By Amanda Rogers
This week’s winter storm delivered three straight days of record-setting temperatures, power outages, snowfall that made history, broken water lines and icy roads, starting on Valentine’s Day.
Temperatures are expected to rise above freezing for the first time in a week this afternoon, but this morning could be the most dangerous on the roads, says Mansfield police officer Zhivonni Cook.
“We’re still working accidents,” Cook said. “The roads are thawing, exposing the ice below. Some drivers are getting a little overconfident.
“We expect to have thawing and then an overnight freeze so please drive slowly, please give yourself extra room to stop and extra time to get where you’re going,” she said.
“The residential roads are slippery,” said Cook, the department’s public information officer. “Major thoroughfares are starting to clear up, but they are going to freeze.”
The city planned to use a backhoe to clear the snow and ice on the bridge at US 287 and Walnut Creek Drive, said Belinda Willis, the city’s director of communications and marketing, and has been working around the clock to keep the streets clear.
Since the storm began Sunday, the police have worked five major crashes and 17 minor accidents with no fatalities, Cook said. But there have been a lot of people getting stuck in the ice and snow. Police officers, including Police Chief Tracy Aaron and Assistant Chief Kyle Lanier, have been helping push drivers out of the snow, and delivering prescriptions and dog food for people who could not get out, she said.
“We’re in this together,” Cook said.
The cold front moved in Sunday, dropping temperatures three straight days of record-setting low temperatures, said Jason Dunn, a meteorologist with the National Weather Service – Fort Worth. On Sunday, the temp dropped to 9 degrees, Monday’s low was a record 4 degrees and Tuesday’s low was a record -2 degrees.
To top it off, the area received a total of 4 to 5 inches of snow in two rounds, starting Monday and then again on Wednesday. Dallas-Fort Worth has gotten a total of 5 inches so far in February, Dunn said, which ranks this month as the fourth highest February snowfall in history. In February 1978 still holds the title with 13.5 inches, he said.
As the temperatures dropped, the state’s power grid could not keep up with the demand and millions of Texans, including up to 1.5 million in North Texas, lost electricity.
The city opened warming stations at the Chris Burkett Service Center, 620 S. Wisteria St., and the Mansfield Activities Center, 106 S. Wisteria St., for people who had lost power. And the people came in a steady stream, said Ann Beck, the city’s marketing and communications manager.
“We’ve had some people spending the night,” she said. “A lot of people have come in just to warm up and charge their phones. We do have showers at the service center.
“The fire department brought extra cots,” Beck said. “We do have mats (at the MAC) for tumbling and karate. It’s been a great space to have. Emergency management and police have brought sandwiches, and last night there were two large pans of pasta.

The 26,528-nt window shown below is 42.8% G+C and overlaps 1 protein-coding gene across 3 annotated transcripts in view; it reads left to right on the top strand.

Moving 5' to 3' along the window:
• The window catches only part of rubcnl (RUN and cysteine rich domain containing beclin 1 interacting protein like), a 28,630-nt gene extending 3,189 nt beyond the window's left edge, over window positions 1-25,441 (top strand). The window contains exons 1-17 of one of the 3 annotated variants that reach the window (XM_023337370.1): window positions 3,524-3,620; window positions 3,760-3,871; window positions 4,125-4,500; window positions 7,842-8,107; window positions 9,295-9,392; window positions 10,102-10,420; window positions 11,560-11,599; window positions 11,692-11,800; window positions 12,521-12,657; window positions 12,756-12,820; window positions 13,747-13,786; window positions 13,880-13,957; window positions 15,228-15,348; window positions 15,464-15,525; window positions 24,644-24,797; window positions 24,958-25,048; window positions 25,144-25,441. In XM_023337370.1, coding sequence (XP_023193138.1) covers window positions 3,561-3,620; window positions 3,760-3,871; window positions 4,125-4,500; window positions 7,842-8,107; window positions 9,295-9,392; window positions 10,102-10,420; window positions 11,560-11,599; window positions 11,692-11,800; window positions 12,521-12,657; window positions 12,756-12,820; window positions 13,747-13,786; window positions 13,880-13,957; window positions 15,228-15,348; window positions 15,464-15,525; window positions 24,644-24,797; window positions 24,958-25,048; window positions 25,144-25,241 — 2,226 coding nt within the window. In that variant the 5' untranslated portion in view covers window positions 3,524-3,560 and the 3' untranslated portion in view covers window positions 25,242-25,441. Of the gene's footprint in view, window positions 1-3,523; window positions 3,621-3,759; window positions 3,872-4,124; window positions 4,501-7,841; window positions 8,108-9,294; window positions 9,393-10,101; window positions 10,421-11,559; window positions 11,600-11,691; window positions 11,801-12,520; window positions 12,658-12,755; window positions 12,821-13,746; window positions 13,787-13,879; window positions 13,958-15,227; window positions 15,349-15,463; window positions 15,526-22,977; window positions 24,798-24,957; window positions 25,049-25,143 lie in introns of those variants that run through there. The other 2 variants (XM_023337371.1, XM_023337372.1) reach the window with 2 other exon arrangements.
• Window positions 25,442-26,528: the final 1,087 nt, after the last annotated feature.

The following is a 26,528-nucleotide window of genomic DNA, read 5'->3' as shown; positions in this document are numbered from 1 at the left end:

“The police have been making drops from the hospital to the warming centers because (the people) didn’t have a warm home to go to,” she said.
The city doesn’t have a total of how many people used the warming stations, but the Chris Burkett Service Center, which can hold 20-25 people, has been close to capacity, Beck said. The MAC, which can hold up to 200, has seen a stream of people, ranging from 20-40 at a time, she said.
The warming centers will remain open until 5 p.m. Friday, and the city will make a decision Friday whether to keep them open longer.
“Power outages in the city are now isolated incidents and may be associated with transformers or problems with power lines,” Willis said. “If residents don’t have power, they should continue to report to Oncor (888-313-4747).”
Willis said as temperatures warm up, so do the calls for broken pipes.
“We are overwhelmed with water calls,” she said. “As pipes start to thaw, they are bursting. Go to our website, https://www.mansfieldtexas.gov/CivicAlerts.aspx?AID=461, and watch a video on how to turn off your water with a wrench and screwdriver. If the water is starting to come into your house, you can go out and immediately turn off the water.
People with burst pipes should also call the water department’s emergency number, she said. The daytime number is 817-276-4230, and after-hours number is 817-473-8411.
“People need to understand that we are answering a lot of calls,” Willis said. “Just keep calling until you get a live person. Crews have been on the street 24/7.”
Due to the snow and slippery roads, trash was not collected this week, so the city will be figuring out how to pick up two weeks’ worth of garbage next week.
“We will be putting out information Friday about trash and recycling collection next week,” Willis said. “There may be some delays because the crews may be overwhelmed.”
The good news is that the cold is almost over, Dunn said. The high on Friday is expected to be 37, and up to 45 on Saturday with lows in the 60s by early next week, he said. And no more snow if forecast for the rest of the month.
Mansfield, Texas, is a booming city, nestled between Fort Worth and Dallas, but with a personality all its own. The city’s 76,247 citizens enjoy an award-winning school district, vibrant economy, historic downtown, prize-winning park system and community focus spread across 37 square miles. The Mansfield Record is dedicated to reporting city and school news, community happenings, police and fire news, business, food and restaurants, parks and recreation, library, historical archives and special events. The city’s only online newspaper launched in September 2020 and will offer introductory advertising rates for the first three months at three different rates.